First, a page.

Historically, using computer programs meant buying a physical software package, installing it manually onto the hard drive, and upgrading the programs intermittently at significant cost and at risk of incurring compatibility issues. Maintaining business software was an inefficient and costly process.
Then came the cloud.
The cloud removes the burden of manually upgrading hardware and managing data storage while providing employees with a global means of communicating with customers, and access to multiple cloud providers and key data from any location. The possibilities of such an IT infrastructure are endless. From improving business agility to driving down capital expenditure on hardware. The cloud enables businesses to be more efficient and strategic and facilitates global engagement with businesses and consumers.
Right now, one of the most exciting areas of cloud growth is the Middle East and North Africa (MENA). Gartner estimates that cloud spending in the region has increased by 22 percent in the last year. The total spend currently sits at $1.2 billion and is expected to reach $2 billion by 2020. The main growth drivers are Platform as a Service (PaaS) and Software as a Service (SaaS), which currently account for $1 billion between them.
Despite predicted growth, the cloud is still an emerging technology in the MENA region. For all the region’s potential, there is resistance and challenge in equal measure. For cloud providers to work strategically in the region, the following opportunities and challenges should be taken into account.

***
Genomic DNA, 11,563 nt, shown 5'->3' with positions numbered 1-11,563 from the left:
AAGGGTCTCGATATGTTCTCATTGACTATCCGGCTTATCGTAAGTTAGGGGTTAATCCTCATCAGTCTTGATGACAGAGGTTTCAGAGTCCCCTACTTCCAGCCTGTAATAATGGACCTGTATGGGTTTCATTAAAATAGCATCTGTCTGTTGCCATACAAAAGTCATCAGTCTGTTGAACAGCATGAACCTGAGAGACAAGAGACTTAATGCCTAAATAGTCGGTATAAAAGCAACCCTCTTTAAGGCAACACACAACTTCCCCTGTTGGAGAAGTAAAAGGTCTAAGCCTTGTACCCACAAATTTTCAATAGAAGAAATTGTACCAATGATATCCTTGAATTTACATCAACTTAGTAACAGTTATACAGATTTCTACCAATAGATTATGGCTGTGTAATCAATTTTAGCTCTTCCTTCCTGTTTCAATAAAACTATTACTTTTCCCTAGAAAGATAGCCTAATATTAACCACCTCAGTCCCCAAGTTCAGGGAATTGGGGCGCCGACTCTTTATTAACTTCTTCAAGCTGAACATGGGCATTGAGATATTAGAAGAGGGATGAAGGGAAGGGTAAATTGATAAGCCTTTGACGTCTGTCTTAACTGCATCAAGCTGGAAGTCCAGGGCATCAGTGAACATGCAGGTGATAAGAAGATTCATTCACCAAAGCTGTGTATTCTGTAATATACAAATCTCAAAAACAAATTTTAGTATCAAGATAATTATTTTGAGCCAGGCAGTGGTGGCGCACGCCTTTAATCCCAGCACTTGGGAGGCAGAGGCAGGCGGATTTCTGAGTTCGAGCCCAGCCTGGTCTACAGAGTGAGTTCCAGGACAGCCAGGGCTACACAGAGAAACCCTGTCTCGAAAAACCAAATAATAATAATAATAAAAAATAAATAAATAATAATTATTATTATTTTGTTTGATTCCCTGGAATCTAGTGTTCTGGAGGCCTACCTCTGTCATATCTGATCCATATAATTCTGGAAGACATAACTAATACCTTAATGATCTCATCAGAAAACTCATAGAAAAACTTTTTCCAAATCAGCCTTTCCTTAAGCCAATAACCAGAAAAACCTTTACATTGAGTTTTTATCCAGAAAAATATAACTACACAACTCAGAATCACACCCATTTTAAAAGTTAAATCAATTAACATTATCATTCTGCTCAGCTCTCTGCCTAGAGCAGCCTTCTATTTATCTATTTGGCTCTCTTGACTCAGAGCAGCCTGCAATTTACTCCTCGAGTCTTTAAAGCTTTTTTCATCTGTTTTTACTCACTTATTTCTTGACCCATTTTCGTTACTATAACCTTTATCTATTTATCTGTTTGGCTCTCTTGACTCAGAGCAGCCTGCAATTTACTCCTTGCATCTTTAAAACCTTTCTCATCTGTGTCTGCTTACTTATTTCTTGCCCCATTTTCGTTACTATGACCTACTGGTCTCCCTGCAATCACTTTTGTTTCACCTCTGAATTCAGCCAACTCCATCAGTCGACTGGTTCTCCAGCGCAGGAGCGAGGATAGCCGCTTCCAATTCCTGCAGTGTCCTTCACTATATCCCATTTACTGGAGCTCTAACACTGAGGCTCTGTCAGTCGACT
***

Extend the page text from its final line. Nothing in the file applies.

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The challenges: security and connectivity
Security represents perhaps the most pressing challenge to the future of cloud in the MENA region. Research from PwC indicates MENA businesses are several times more likely to fall victim to cybercrime due to shortcomings in the necessary security knowledge, skills, and processes to effectively identify and respond to threats. This evidence is supported by high-profile breaches in the region, including the hack in December 2016 on the Saudi Arabian government, and the 2012 attack on Saudi Aramco, which put roughly 10 percent of the world’s oil and gas at risk.
Ultimately, embracing the cloud’s additional connectivity will require MENA businesses to fortify their security measures. In meeting this challenge, providers should work with local businesses by supplying education on the cyber security landscape, and how best to secure a business operation. This includes information on necessary skills and the security solutions currently available to businesses.
The MENA region possesses an undeveloped technological infrastructure, which cannot provide local businesses with affordable bandwidth. Naturally, this has inhibited the growth of bandwidth-reliant technologies such as the cloud and has cultivated a business culture still largely reliant on more traditional hardware solutions.
The availability and quality of data pipes and data centres in the region is improving, but demand for bandwidth still greatly exceeds supply. This has caused regional bandwidth costs several times higher than anywhere else in the world. As such, businesses considering cloud deployment are also forced to assess whether they have the resources to sustain a cloud-centric business model.